The Cost of the Paxton Injury
As we all know by now, James Paxton will miss the first one to two months of the season. Given that Domingo German will also miss the first two months of the season, the next man up will be Jordan Montgomery. While the injury to Paxton seems to be a major blow, the numbers show that this will only cost the Yankees .15-.30 of a win.
When Paxton is healthy, he’s a borderline ace. He has an ace-like strikeout rate (11.1 per 9 innings in 2019 ) with acceptable control (3.29 per 9 innings in 2019). He was good for 3.5 WAR in 2019 and has been worth between 3.5 and 4.4 WAR every year since 2016. Breaking that down further, James Paxton has been worth about .58 wins per month over the course of his career since 2016.
To fully disclose, I’m a huge Jordan Montgomery fan. He came up through the Yankee system and I love guys who strike out a decent number of batters and don’t walk that many. That fits Montgomery’s profile. He checks all the boxes in what I look for in a pitcher.
Montgomery missed almost all of 2018 and 2019 recovering from Tommy John surgery. He had a very good rookie season in 2017 as he struck out 8.34 batters per 9 innings and only walked 2.95. He does not have the top end stuff of Paxton (his fastball averaged only 92 MPH in 2017), but he proved, still, to be a solid pitcher. Looking deeper into the numbers, Montgomery’s results did have a bit of luck in them in 2017 as his xFIP (normalized home run rate) was higher than his FIP (ERA without defense and non-home run luck) was 4.45. Still, this was his rookie season and he had only thrown 40 innings at AAA prior to being called up. Let’s say for argument’s sake that with a bit of improvement in his second full season, he’d be as good as his reported FIP/WAR results. If so, he’s good for about .43 WAR per month.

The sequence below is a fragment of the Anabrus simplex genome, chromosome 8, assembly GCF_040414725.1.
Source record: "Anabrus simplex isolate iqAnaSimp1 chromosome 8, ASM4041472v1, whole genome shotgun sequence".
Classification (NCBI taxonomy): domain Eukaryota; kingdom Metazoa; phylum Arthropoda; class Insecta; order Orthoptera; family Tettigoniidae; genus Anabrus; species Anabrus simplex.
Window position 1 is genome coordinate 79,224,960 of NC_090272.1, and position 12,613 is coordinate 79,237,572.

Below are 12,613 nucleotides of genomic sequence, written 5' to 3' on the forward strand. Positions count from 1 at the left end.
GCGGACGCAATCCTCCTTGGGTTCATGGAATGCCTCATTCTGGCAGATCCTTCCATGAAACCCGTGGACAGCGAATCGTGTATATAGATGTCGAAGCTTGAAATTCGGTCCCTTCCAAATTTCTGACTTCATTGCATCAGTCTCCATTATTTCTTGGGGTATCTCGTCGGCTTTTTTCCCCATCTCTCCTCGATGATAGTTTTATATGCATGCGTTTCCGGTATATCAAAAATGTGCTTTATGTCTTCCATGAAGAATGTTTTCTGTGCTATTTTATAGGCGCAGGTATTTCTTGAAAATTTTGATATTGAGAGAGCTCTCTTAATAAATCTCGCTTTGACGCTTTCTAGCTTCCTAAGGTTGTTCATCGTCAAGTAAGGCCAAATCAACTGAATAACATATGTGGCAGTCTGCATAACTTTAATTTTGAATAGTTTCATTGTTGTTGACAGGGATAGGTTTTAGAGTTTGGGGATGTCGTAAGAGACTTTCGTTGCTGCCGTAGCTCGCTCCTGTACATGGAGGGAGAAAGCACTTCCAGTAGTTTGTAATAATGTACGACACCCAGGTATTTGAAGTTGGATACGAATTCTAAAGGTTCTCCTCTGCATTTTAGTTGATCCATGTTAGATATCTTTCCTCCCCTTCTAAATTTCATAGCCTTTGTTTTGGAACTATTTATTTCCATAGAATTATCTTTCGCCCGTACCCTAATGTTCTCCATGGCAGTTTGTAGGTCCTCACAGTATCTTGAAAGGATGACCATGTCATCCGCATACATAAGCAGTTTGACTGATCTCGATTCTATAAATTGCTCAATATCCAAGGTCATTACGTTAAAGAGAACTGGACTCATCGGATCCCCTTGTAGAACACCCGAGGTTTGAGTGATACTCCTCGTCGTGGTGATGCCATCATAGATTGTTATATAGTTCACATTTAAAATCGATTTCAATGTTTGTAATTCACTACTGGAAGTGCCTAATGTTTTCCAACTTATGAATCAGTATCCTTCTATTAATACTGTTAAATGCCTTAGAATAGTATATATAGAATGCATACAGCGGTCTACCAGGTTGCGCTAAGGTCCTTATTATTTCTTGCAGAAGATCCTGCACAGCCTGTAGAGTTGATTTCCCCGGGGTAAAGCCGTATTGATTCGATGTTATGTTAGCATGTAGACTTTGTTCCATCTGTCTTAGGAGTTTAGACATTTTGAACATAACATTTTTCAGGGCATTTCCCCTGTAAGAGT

The difference between Paxton’s and Montgomery’s WAR per month is only .15 WAR per month. Following that logic, if Jordan Montgomery pitches as he can, or should, missing James Paxton should not hurt the Yankees all that much.
I will also say that I’m glad that Brian Cashman decided to keep the under performing JA Happ (for now). With German out, the drop off from Montgomery to the next man up (the oft injured Jonathan Loaisiga?) would potentially be steep. Happ helps to make sure that the Yankees will still have five solid starting pitchers (barring any more injuries or medical concerns) to begin the season.